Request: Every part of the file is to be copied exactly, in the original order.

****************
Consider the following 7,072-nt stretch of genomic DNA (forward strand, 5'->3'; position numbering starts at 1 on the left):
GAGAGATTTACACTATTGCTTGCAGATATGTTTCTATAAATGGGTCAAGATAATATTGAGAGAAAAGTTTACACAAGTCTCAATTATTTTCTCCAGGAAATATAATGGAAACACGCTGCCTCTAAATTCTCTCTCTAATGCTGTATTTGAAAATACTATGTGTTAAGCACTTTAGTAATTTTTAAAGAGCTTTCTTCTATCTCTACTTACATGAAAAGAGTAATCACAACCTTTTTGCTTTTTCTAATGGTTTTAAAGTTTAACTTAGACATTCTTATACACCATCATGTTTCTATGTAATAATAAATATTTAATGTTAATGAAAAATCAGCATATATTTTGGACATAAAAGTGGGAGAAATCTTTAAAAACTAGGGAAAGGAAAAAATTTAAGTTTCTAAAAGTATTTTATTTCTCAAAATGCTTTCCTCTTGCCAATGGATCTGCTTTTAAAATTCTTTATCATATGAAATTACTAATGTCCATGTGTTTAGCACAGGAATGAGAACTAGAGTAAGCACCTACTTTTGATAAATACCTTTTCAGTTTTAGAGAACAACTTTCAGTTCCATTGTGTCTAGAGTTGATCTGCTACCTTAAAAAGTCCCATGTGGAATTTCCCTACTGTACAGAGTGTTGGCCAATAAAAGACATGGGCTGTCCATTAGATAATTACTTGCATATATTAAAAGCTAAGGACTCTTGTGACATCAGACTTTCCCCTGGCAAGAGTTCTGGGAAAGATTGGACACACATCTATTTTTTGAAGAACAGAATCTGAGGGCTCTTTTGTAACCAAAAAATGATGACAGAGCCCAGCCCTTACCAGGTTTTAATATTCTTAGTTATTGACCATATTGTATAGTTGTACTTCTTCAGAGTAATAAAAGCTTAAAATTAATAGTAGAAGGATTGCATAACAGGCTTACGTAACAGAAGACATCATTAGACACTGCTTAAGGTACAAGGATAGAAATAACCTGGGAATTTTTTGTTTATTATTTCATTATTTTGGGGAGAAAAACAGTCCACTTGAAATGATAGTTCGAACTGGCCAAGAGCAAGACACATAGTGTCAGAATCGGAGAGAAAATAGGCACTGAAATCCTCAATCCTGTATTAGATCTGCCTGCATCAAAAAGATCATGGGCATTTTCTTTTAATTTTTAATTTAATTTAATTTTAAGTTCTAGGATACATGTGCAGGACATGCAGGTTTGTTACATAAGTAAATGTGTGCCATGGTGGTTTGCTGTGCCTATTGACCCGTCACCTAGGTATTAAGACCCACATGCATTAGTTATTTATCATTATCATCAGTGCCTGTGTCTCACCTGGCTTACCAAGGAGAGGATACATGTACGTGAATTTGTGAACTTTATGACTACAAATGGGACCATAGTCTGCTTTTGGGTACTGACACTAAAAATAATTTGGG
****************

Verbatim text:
Consider the following 7,072-nt stretch of genomic DNA (forward strand, 5'->3'; position numbering starts at 1 on the left):
GAGAGATTTACACTATTGCTTGCAGATATGTTTCTATAAATGGGTCAAGATAATATTGAGAGAAAAGTTTACACAAGTCTCAATTATTTTCTCCAGGAAATATAATGGAAACACGCTGCCTCTAAATTCTCTCTCTAATGCTGTATTTGAAAATACTATGTGTTAAGCACTTTAGTAATTTTTAAAGAGCTTTCTTCTATCTCTACTTACATGAAAAGAGTAATCACAACCTTTTTGCTTTTTCTAATGGTTTTAAAGTTTAACTTAGACATTCTTATACACCATCATGTTTCTATGTAATAATAAATATTTAATGTTAATGAAAAATCAGCATATATTTTGGACATAAAAGTGGGAGAAATCTTTAAAAACTAGGGAAAGGAAAAAATTTAAGTTTCTAAAAGTATTTTATTTCTCAAAATGCTTTCCTCTTGCCAATGGATCTGCTTTTAAAATTCTTTATCATATGAAATTACTAATGTCCATGTGTTTAGCACAGGAATGAGAACTAGAGTAAGCACCTACTTTTGATAAATACCTTTTCAGTTTTAGAGAACAACTTTCAGTTCCATTGTGTCTAGAGTTGATCTGCTACCTTAAAAAGTCCCATGTGGAATTTCCCTACTGTACAGAGTGTTGGCCAATAAAAGACATGGGCTGTCCATTAGATAATTACTTGCATATATTAAAAGCTAAGGACTCTTGTGACATCAGACTTTCCCCTGGCAAGAGTTCTGGGAAAGATTGGACACACATCTATTTTTTGAAGAACAGAATCTGAGGGCTCTTTTGTAACCAAAAAATGATGACAGAGCCCAGCCCTTACCAGGTTTTAATATTCTTAGTTATTGACCATATTGTATAGTTGTACTTCTTCAGAGTAATAAAAGCTTAAAATTAATAGTAGAAGGATTGCATAACAGGCTTACGTAACAGAAGACATCATTAGACACTGCTTAAGGTACAAGGATAGAAATAACCTGGGAATTTTTTGTTTATTATTTCATTATTTTGGGGAGAAAAACAGTCCACTTGAAATGATAGTTCGAACTGGCCAAGAGCAAGACACATAGTGTCAGAATCGGAGAGAAAATAGGCACTGAAATCCTCAATCCTGTATTAGATCTGCCTGCATCAAAAAGATCATGGGCATTTTCTTTTAATTTTTAATTTAATTTAATTTTAAGTTCTAGGATACATGTGCAGGACATGCAGGTTTGTTACATAAGTAAATGTGTGCCATGGTGGTTTGCTGTGCCTATTGACCCGTCACCTAGGTATTAAGACCCACATGCATTAGTTATTTATCATTATCATCAGTGCCTGTGTCTCACCTGGCTTACCAAGGAGAGGATACATGTACGTGAATTTGTGAACTTTATGACTACAAATGGGACCATAGTCTGCTTTTGGGTACTGACACTAAAAATAATTTGGG